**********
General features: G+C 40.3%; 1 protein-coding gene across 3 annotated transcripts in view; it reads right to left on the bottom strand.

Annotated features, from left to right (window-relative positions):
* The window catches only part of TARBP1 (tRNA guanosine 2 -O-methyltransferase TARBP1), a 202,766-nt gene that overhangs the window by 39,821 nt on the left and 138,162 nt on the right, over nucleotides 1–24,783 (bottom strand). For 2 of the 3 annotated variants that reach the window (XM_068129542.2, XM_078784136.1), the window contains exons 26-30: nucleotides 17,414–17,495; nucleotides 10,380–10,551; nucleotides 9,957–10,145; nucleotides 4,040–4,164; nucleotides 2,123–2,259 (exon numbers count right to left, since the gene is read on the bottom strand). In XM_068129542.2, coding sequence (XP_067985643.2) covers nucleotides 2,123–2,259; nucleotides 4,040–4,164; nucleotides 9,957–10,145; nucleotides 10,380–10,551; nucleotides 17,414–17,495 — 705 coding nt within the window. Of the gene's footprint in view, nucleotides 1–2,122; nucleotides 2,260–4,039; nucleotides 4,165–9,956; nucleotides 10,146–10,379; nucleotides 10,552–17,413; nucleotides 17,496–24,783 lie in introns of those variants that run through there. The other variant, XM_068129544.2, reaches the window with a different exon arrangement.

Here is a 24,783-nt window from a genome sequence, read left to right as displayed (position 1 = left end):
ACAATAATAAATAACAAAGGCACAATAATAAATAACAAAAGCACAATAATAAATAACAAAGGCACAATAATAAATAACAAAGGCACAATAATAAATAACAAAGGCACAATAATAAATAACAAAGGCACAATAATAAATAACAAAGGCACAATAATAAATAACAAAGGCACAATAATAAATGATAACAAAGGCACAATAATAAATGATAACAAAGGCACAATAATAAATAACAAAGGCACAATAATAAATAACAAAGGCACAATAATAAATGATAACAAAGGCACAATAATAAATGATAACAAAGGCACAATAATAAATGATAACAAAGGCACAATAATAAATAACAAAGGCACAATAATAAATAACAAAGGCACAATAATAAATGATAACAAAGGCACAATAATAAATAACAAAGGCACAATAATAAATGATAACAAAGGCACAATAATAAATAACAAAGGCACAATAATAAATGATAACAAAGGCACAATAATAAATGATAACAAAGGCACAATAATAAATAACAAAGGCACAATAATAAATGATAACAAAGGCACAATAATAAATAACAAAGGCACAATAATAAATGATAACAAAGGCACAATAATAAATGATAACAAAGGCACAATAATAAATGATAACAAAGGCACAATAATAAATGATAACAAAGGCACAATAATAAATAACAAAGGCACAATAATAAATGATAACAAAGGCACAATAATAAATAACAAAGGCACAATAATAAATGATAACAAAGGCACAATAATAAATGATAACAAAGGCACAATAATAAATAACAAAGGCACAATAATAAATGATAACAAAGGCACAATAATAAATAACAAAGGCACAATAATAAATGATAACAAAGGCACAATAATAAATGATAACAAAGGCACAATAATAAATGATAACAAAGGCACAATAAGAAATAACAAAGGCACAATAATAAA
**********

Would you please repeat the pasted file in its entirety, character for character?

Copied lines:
General features: G+C 40.3%; 1 protein-coding gene across 3 annotated transcripts in view; it reads right to left on the bottom strand.

Annotated features, from left to right (window-relative positions):
* The window catches only part of TARBP1 (tRNA guanosine 2 -O-methyltransferase TARBP1), a 202,766-nt gene that overhangs the window by 39,821 nt on the left and 138,162 nt on the right, over nucleotides 1–24,783 (bottom strand). For 2 of the 3 annotated variants that reach the window (XM_068129542.2, XM_078784136.1), the window contains exons 26-30: nucleotides 17,414–17,495; nucleotides 10,380–10,551; nucleotides 9,957–10,145; nucleotides 4,040–4,164; nucleotides 2,123–2,259 (exon numbers count right to left, since the gene is read on the bottom strand). In XM_068129542.2, coding sequence (XP_067985643.2) covers nucleotides 2,123–2,259; nucleotides 4,040–4,164; nucleotides 9,957–10,145; nucleotides 10,380–10,551; nucleotides 17,414–17,495 — 705 coding nt within the window. Of the gene's footprint in view, nucleotides 1–2,122; nucleotides 2,260–4,039; nucleotides 4,165–9,956; nucleotides 10,146–10,379; nucleotides 10,552–17,413; nucleotides 17,496–24,783 lie in introns of those variants that run through there. The other variant, XM_068129544.2, reaches the window with a different exon arrangement.

Here is a 24,783-nt window from a genome sequence, read left to right as displayed (position 1 = left end):
ACAATAATAAATAACAAAGGCACAATAATAAATAACAAAAGCACAATAATAAATAACAAAGGCACAATAATAAATAACAAAGGCACAATAATAAATAACAAAGGCACAATAATAAATAACAAAGGCACAATAATAAATAACAAAGGCACAATAATAAATAACAAAGGCACAATAATAAATGATAACAAAGGCACAATAATAAATGATAACAAAGGCACAATAATAAATAACAAAGGCACAATAATAAATAACAAAGGCACAATAATAAATGATAACAAAGGCACAATAATAAATGATAACAAAGGCACAATAATAAATGATAACAAAGGCACAATAATAAATAACAAAGGCACAATAATAAATAACAAAGGCACAATAATAAATGATAACAAAGGCACAATAATAAATAACAAAGGCACAATAATAAATGATAACAAAGGCACAATAATAAATAACAAAGGCACAATAATAAATGATAACAAAGGCACAATAATAAATGATAACAAAGGCACAATAATAAATAACAAAGGCACAATAATAAATGATAACAAAGGCACAATAATAAATAACAAAGGCACAATAATAAATGATAACAAAGGCACAATAATAAATGATAACAAAGGCACAATAATAAATGATAACAAAGGCACAATAATAAATGATAACAAAGGCACAATAATAAATAACAAAGGCACAATAATAAATGATAACAAAGGCACAATAATAAATAACAAAGGCACAATAATAAATGATAACAAAGGCACAATAATAAATGATAACAAAGGCACAATAATAAATAACAAAGGCACAATAATAAATGATAACAAAGGCACAATAATAAATAACAAAGGCACAATAATAAATGATAACAAAGGCACAATAATAAATGATAACAAAGGCACAATAATAAATGATAACAAAGGCACAATAAGAAATAACAAAGGCACAATAATAAA